TMCnet Feature
August 19, 2020

Nonprofit view: Tom Kane of Chicago addresses why tech necessary to keep funding afloat



As the COVID-19 pandemic and resulting restrictions have dramatically changed how we live and work since March, it’s become increasingly more difficult for many enterprises to adjust to mandatory restrictions in ways that allow them to conduct business in a profitable manner. While some companies have effective measures in place to continue their workflows and others are adjusting to the “new abnormal,” as some are calling it, there are many organizations that have been completely stifled by the current situation.




Among them: nonprofit organizations. The lifeblood of virtually every nonprofit’s existence is ensuring that they have sufficient funds to continue to serve their audiences and clients in accordance with their missions. As the CEO or development director of any nonprofit will tell you, it’s not easy to continue to serve and have the financing to do that during a time of catastrophe, especially when so many are asking for donations and corporate gifts and competing for the same grants from governmental bodies.

Nonprofit organizers are finding it increasingly difficult to meet the needs of their budgets, especially when under normal circumstances they rely heavily on in-person events that simply cannot happen in 2020.

“For people who rely on a nonprofits' services, the needs for funding have not changed,” explains Thomas Kane, a wealth manager from Chicago who has long been active in philanthropic activities, both in his hometown and around the world. “It’s really difficult at a time like this.”

Sara Peperno, president and CEO of Northeast Sight Services concurs: “A big piece of the money that we raise every year is special events.”  Sara goes on to say, “We’re working on a replacement for that. Things are changing constantly through all of this.”
 

Fortunately, technology has been playing major roles in supporting numerous nonprofit organizations.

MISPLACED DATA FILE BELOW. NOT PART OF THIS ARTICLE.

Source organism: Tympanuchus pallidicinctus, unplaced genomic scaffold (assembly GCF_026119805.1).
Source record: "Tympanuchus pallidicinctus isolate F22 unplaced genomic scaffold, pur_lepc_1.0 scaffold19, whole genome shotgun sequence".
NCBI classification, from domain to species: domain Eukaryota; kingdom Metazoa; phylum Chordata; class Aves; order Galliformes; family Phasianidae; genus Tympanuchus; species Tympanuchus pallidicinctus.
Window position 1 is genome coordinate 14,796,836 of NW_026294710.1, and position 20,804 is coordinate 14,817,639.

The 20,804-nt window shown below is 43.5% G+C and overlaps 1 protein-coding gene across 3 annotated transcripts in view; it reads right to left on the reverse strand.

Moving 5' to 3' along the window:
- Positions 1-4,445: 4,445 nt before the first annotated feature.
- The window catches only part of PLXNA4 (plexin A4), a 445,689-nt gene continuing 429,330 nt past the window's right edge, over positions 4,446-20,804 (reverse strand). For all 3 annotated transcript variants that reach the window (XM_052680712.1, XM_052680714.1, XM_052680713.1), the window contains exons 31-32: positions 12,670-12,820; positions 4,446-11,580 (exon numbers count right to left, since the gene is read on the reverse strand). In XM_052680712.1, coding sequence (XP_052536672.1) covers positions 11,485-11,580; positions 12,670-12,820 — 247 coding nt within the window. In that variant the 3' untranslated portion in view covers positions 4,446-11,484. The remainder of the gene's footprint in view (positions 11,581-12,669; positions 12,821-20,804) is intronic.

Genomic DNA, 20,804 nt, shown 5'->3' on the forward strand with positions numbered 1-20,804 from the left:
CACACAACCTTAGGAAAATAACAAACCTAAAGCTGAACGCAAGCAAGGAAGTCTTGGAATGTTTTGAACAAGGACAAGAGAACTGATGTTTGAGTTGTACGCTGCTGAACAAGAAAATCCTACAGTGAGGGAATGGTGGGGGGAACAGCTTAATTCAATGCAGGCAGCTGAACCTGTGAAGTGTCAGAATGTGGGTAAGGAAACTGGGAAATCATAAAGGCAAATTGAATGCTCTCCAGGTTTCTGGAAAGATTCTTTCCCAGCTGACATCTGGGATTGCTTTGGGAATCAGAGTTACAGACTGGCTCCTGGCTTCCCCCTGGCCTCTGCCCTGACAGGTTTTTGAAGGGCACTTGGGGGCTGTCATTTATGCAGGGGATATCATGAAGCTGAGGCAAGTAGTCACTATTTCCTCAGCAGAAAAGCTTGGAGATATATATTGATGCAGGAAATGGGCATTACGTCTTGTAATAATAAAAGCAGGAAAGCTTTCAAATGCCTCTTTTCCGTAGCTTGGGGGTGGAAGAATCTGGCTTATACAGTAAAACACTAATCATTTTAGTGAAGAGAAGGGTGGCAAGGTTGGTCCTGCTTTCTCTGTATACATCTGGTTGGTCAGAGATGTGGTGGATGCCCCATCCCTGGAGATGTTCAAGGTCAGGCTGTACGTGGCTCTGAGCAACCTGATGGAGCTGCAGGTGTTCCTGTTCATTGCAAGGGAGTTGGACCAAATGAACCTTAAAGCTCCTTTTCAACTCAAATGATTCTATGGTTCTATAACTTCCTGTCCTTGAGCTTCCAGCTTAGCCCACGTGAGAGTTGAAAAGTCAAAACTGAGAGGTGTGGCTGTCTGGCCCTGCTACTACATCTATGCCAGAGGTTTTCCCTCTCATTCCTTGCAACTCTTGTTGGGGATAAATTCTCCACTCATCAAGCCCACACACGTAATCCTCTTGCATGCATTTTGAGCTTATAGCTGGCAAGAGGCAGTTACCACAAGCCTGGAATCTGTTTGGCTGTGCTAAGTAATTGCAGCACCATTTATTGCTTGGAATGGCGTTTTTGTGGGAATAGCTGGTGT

“It’s wonderful that we’re able to use technology to reach out to supporters, raise funds and help organizations continue to operate,” says Chicago’s Thomas Kane.  “In times like these, especially when COVID-19 is creating an evolving situation with varied impacts across the states, nonprofit organizations can turn to some alternative ways of sourcing donations.”

A few examples that he notes include the following.

Online Crowdfunding

Organizations and causes of all types have been taking advantage of the free GoFundMe online fundraising platform since 2010, when the Redwood, CA (News - Alert)-based company first launched its innovative -- and free to use -- approach to helping those in need raise money. Since then it has helped raise more than $9 billion in donations. Since its inception, a number of similar platforms have been introduced.

GoFundMe has proven to be extremely helpful in fundraising during recent months. Among the organizations that have turned to GoFundMe during the pandemic are the Orange (News - Alert) County United Way, which is using the platform to support its pandemic relief fund. To date, the organization has received $4.8 million dollars against its $5 million goal. It works, which is likely why GoFundMe bills itself as the most trusted free online fundraising platform.

Social media.

Some of our favorite social media platforms, including Facebook (News - Alert), Instagram and Twitch, have been very active in supporting nonprofit organizations. Kane adds that the platforms’ live streams can be a great way to take an event virtual. “This can not only help the organizations raise funds but also show their audiences that they’re still active, despite current events,” he says. “Some platforms even allow you to add a link or a donate button.”
 

And of course, Facebook’s fundraising pages and posts also offer good ways to encourage donations and social sharing of fundraising.

Web-based fundraising platforms.

Digital technology has long been used by nonprofits to raise funds. Many organizations purchase or subscribe to services that integrate with their websites all year round. This past April, OneCause, an Indianapolis-based company that provides online and event fundraising, launched new virtual resources and services specifically designed to help nonprofits navigate their fundraising during the pandemic.

These include, according to the company, making available “experienced fundraising consultants and virtual event managers to support moving fundraising online with a virtual run of show, strategies for communication and promotion, and overall best practices for leveraging online tools such as microsites and live streaming.” The company also created a virtual COVID-19 virtual response center through which it provides information about how to pivot to online fundraising. Part of this initiative includes a weekly webinar series to which 12,000 fundraising professionals have tuned in.

One thing is for certain, the pandemic has required everyone to improvise; and as online support continues to grow and expand, it may eventually become the preferred way for all nonprofits to solicit support.



 



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